Even though Hayden missed a lot of tackles, the adjustment should be pretty easy for him to make. Hayden did a good job of at least tripping up and slowing down the offensive players, he just had trouble wrapping up and bringing the big-bodied receivers of the Broncos to the ground.
One of the reasons Hayden was slightly off the mark and Denver's receivers ran through his arm tackles was because he was dropping his head right before contact. As coaches would say, you can't hit what you can't see. As you can see from his tackle attempt on Decker, Hayden dropped hit eyes right as Decker changed directions.
If Hayden keeps his eyes on his target and breaks down instead of going for the big hit, he can easily correct this flaw in his game. In Hayden's defense, the Raiders have asked Hayden to be more aggressive, and his missed tackles didn't really hurt the team because there was always another player coming in to help.
All six of Hayden's missed tackles came on receivers or tight ends in coverage. The perception is often that missing tackles means they are poor in run support, but that didn't seem to be the case with Hayden.
Hayden shed the block of Decker and pushed Knowshon Moreno out of bounds on one such play in the second quarter against the Broncos. Lamarr Houston stunted inside on the toss play to the left, and the left tackle Chris Clark overwhelmed Burnett. If Hayden doesn't get off his block, Moreno has only the safety to beat.
Receivers that are bigger and stronger than Hayden can push him around because they have a size advantage, but he appears to be pretty good at disengaging and fighting through those blocks when he maintains good balance. Against Robert Griffin III and Alfred Morris, Hayden may have to get more involved in run support than normal.
For Hayden, getting more involved in run support is one way he can bounce back from his terrible Week 3 performance. Hayden has proven he can get off the blocks, he just needs to be more fundamentally sound when tackling.
Despite the missed tackles, Hayden was actually not that bad in coverage. Many of Hayden's mistakes had to do with giving too much cushion in off coverage, but that's understandable when facing a receiver like Thomas and a quarterback like Manning.
Hayden was targeted five times and allowed receptions each time, but that doesn't tell the whole story. Manning threw the ball 37 times, only had five incomplete passes against the Raiders and four of them were drops, so none of Oakland's defensive backs performed. The Broncos might have fewer completions against air on an off day.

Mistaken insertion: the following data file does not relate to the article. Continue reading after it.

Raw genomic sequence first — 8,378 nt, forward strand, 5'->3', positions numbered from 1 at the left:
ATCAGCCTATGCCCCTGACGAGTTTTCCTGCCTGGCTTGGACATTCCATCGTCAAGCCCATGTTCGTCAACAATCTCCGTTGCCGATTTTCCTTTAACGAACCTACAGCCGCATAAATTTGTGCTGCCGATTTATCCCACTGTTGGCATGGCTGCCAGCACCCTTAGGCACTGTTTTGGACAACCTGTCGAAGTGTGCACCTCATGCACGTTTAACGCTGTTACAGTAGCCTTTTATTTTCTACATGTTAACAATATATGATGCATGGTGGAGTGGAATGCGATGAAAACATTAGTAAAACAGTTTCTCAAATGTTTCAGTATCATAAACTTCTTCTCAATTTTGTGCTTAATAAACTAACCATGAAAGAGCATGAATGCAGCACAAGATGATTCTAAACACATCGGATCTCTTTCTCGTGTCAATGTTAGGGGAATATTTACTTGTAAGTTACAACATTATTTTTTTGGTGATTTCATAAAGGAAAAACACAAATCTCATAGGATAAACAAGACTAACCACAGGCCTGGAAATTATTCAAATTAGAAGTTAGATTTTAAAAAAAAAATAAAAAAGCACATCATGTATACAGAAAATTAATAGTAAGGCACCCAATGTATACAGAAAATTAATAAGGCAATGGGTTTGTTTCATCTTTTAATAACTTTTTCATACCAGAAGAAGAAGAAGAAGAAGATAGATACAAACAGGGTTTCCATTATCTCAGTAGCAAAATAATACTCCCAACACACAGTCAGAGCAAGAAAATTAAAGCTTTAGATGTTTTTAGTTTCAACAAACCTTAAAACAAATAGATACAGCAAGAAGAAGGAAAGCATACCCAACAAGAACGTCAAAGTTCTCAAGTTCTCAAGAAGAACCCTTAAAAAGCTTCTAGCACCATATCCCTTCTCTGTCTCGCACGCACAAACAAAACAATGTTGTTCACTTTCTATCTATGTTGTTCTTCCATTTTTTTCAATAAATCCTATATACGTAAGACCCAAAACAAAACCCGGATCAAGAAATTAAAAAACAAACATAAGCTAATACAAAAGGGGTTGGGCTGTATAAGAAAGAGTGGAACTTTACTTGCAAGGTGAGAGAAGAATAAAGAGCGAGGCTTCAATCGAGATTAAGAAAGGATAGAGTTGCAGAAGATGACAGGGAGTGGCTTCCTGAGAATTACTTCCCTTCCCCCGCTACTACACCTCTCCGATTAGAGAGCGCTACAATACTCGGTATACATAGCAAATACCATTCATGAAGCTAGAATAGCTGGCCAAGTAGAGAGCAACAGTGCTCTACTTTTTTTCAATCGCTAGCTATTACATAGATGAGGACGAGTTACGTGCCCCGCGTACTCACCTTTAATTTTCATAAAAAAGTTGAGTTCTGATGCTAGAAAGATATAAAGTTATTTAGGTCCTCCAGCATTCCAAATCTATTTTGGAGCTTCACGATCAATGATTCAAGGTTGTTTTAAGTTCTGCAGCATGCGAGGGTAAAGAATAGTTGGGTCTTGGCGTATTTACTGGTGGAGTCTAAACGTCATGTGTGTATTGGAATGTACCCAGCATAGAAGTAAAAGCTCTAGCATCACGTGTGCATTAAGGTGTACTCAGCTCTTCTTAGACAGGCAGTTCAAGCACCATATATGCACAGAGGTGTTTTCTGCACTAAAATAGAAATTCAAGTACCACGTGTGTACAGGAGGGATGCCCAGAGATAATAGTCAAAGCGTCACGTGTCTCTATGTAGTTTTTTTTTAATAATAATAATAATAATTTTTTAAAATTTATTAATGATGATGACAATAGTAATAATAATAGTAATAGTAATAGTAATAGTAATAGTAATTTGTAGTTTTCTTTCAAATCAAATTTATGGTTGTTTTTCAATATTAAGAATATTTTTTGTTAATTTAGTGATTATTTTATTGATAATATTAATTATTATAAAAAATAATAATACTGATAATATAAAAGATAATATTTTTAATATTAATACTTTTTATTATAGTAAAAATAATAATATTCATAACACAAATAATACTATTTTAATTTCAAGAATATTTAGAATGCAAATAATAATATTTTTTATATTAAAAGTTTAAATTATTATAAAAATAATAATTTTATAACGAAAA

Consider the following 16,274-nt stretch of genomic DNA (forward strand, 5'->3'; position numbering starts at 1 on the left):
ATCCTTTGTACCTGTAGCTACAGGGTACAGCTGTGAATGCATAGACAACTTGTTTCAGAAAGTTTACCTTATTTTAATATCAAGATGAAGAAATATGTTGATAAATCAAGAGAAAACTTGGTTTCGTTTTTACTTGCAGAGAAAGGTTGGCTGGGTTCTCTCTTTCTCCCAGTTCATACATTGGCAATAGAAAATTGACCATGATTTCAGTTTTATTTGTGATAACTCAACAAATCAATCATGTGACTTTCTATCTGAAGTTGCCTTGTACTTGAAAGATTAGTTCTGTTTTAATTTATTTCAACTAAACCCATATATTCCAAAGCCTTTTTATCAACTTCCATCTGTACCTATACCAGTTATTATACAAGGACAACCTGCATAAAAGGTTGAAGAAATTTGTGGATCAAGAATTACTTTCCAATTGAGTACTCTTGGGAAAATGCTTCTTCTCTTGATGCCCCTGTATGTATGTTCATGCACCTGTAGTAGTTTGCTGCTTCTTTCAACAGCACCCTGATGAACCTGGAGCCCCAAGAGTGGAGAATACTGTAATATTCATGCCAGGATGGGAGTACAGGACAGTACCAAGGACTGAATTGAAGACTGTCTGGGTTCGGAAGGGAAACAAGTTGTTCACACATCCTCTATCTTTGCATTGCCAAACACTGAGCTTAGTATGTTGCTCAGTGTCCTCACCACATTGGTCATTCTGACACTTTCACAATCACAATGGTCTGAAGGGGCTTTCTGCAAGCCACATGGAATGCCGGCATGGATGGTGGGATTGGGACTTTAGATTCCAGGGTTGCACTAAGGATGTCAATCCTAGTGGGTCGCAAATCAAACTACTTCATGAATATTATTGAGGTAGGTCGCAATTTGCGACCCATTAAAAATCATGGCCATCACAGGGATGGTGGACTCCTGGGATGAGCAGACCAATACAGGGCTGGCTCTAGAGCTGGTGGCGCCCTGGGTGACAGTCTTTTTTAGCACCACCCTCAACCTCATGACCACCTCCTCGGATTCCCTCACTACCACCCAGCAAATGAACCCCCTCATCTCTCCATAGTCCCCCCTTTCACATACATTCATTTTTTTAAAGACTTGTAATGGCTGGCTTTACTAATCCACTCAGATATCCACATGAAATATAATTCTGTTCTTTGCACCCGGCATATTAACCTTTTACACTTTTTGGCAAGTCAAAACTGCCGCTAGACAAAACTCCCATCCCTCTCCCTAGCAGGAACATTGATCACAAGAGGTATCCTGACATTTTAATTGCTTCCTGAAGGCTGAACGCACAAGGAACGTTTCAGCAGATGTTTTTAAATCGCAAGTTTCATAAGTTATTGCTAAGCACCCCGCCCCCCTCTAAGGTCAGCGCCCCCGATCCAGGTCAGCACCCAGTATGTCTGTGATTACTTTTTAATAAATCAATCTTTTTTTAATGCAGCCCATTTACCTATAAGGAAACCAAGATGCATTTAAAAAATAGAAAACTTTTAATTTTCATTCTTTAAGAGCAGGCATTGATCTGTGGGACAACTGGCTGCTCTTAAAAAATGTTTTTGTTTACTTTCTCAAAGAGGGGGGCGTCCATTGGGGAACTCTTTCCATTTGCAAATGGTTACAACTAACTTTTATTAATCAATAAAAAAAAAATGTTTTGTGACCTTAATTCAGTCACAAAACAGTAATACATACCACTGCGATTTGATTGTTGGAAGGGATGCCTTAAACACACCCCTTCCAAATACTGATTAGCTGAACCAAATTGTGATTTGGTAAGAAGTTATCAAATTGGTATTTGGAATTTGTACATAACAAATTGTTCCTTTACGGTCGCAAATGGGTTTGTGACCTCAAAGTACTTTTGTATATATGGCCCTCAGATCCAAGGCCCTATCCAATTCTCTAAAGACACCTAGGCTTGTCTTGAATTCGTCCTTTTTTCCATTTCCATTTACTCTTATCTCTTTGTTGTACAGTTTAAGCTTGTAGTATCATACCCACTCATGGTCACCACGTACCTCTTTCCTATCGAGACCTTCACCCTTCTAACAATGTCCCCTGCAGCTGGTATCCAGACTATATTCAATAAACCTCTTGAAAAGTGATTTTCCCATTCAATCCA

The Raiders didn't get much pressure on Manning, and that made Hayden's job nearly impossible. One sack of Manning and a handful of hurries isn't going to get the job done against the best passing offense in football.
When a quarterback can fit the ball into windows at tight as Manning and he has all day to throw, they are going to be tough to beat. When Hayden allowed a 22-yard corner catch to Thomas, he actually played it about as well as you can.
Maybe Hayden could have gotten his head around a little sooner, but even if he did Manning put the ball only where Thomas could catch it. Hayden funneled Thomas inside know he had help from Woodson and then broke hard underneath when Thomas went to the corner.
There's not much Hayden could have done differently on the play. Hayden left very little margin for error for Manning and Thomas, but they were about as perfect on the play as you can get. Manning actually had a receiver more open on the opposite side of the field running the same corner route against the Raiders' Cover 2.
When you break down all Hayden's targets, it was a 22-yard perfectly thrown corner route, a four-yard screen pass, two quick slants—one for five and one for six yards—and a 12-yard comeback that was probably his worst play of the day. If Hayden doesn't miss four tackles on those five targets, it doesn't look nearly as bad.
Hayden's eight yards after the catch allowed was actually the lowest of any of Oakland's defensive backs that were targeted three times or more. The missed tackles didn't really hurt Hayden or the Raiders that much.
As with any young player, there will be growing pains. Hayden has some work to do become the player the Raiders need him to be, but the skill is there. Hayden also won't be the last cornerback the Broncos victimize, and he should be able to bounce back in Week 4 against a good opponent.